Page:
By Nathan Abrams
Five Leaves, 2008, £12.99
In the mid-1990s I worked as a research assistant for Jewish Continuity, the short-lived organisation that sought to ensure the continuity of Judaism in this country. One of its major concerns was preventing intermarriage and, in order to do so, great pains were taken to research the lives of British Jewish single young adults. Notwithstanding the naivety and crudity of some aspects of Jewish Continuity’s ‘anti-intermarriage’ agenda, a detailed picture emerged that contributed to the understanding of British Jewry. But I couldn’t help feeling then, as now, that something was missing — we didn’t investigate what young Jews thought about the prospect and the reality of sex with other Jews. Was intermarriage partially a result of young Jews finding other Jews a sexual turn-off? Are non-Jews more sexually alluring to Jews (and visa versa)? What, in short, is the ‘sexual economy’ of British Jewish life?
It struck me then as now that the topic of Jews and sex is a crucial one if we are to understand Jewish behaviours and attitudes, particularly towards assimilation and intermarriage. So I was eager to read the unambiguously-titled collection Jews and Sex edited by British-Jewish scholar Nathan Abrams. The book has its roots in Abram’s essay on Jews in the porn industry, published in the Jewish Quarterly in the winter 2004/5 issue, and the nude cover photo of Jewish porn star/performance artist Annie Sprinkle suggests a welcome openness about sexual matters.
On reading the book though, it becomes clear that the title is too broad, for all its admirable straightforwardness. This is, for the most part, a book about Jews and representations of sexuality. The 16 essays here are largely concerned with how Jewish artists and other cultural figures have represented sexuality in their work and, more generally, how Jews have been positioned and position themselves relative to discourses of sexuality.
The most successful essays here are those that open up the hidden worlds of Jews and sex: Hinde Burstin’s chapter on ‘twentieth century lesbo sensuous Yiddish poetry’ uncovers a barely known chapter of Yiddish literary history. Nathan Abrams’ own chapter on Jews in the porn industry does not just play ‘spot the Jew’, but interrogates why it might matter — or not — to look for the Jewish presence in porn.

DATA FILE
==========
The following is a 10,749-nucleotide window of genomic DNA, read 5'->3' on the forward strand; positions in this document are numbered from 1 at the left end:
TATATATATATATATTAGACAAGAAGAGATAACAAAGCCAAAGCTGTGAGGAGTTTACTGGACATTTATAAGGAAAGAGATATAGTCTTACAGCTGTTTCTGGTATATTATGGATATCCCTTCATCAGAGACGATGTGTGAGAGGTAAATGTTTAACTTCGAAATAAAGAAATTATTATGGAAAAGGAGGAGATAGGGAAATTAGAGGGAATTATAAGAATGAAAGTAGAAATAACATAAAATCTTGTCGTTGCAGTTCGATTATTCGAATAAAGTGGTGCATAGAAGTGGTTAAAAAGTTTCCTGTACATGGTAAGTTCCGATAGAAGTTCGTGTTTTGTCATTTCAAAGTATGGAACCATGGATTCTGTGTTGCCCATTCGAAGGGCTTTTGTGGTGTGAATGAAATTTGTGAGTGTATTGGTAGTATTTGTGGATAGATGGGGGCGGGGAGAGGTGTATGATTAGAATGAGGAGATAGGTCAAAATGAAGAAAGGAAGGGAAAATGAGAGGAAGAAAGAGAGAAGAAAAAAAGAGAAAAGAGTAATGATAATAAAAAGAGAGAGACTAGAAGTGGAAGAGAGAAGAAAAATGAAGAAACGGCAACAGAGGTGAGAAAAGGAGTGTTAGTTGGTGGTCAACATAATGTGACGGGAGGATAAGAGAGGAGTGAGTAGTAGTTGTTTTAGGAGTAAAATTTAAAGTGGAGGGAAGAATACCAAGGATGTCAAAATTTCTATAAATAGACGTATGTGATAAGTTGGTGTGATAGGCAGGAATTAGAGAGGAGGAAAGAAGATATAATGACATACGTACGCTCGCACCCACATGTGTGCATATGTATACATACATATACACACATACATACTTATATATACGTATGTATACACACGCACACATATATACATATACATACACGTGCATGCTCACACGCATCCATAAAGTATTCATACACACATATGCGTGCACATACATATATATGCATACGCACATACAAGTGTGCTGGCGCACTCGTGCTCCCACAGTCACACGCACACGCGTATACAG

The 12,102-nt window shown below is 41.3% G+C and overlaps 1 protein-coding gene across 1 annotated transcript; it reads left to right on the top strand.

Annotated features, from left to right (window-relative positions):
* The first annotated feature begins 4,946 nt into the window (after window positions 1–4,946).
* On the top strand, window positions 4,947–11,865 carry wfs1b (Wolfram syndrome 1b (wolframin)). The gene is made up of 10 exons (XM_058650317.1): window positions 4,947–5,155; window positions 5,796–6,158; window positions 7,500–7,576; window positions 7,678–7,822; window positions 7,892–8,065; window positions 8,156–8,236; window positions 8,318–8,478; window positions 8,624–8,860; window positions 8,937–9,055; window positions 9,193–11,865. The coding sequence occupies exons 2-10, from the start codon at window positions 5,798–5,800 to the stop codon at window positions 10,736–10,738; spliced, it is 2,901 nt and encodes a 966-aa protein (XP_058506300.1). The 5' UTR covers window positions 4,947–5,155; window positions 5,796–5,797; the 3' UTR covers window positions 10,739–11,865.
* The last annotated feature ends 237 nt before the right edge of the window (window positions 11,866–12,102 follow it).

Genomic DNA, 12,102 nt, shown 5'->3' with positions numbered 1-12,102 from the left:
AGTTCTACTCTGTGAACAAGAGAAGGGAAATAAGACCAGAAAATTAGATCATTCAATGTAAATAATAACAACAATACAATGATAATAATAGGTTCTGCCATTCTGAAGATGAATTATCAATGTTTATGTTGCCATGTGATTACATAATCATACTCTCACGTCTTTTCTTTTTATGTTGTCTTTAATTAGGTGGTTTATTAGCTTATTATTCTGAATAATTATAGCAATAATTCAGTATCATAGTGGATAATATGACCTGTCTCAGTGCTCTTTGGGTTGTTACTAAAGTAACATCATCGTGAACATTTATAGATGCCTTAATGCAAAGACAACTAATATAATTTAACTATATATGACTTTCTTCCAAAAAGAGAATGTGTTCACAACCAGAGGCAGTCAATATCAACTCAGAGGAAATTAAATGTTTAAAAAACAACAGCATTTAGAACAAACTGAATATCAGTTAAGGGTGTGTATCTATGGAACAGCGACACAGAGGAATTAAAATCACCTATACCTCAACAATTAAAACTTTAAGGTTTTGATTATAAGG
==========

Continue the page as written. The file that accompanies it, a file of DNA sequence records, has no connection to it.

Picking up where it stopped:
Other contributors find interesting representations of Jews and sex in the work of various artists, filmmakers and novelists, throwing up some valuable lesser-known works worth tracing. This collection also contains much of a highly predictable nature: the usual suspects — Woody Allen, Phillip Roth and Howard Jacobson — all appear in chapters that are far from ground-breaking. Indeed, in its conceptual apparatus this collection will be familiar to anyone who has engaged in the study of contemporary Jewish cultural studies or gender and the Jewish body (Sander Gilman looms large as an influence). The two most conceptually adventurous and playful chapters in the book are Geoffrey Dennis’ ‘Jewish erotic theology’ and Jay Michaelson’s ‘Homosexuality and Liminality in Judaism’. Both are frustratingly short.
Jews and Sex leaves a lingering feeling of disappointment, heavy on representation but thin on sociology. Most problematically, a few contributors come close to using artistic representation of Jews and sex to draw conclusions about Jewish sexual practice — in particular, Jyoti Daniels’ chapter on Amos Gitai’s Kadosh argues that the film allows us ‘a glimpse into the lives of Hassidic women’. Perhaps a genuine investigation of sexuality in art and culture will encourage Jews to consider how their sexual practice and choice of partner might be intimately connected to Jewish life.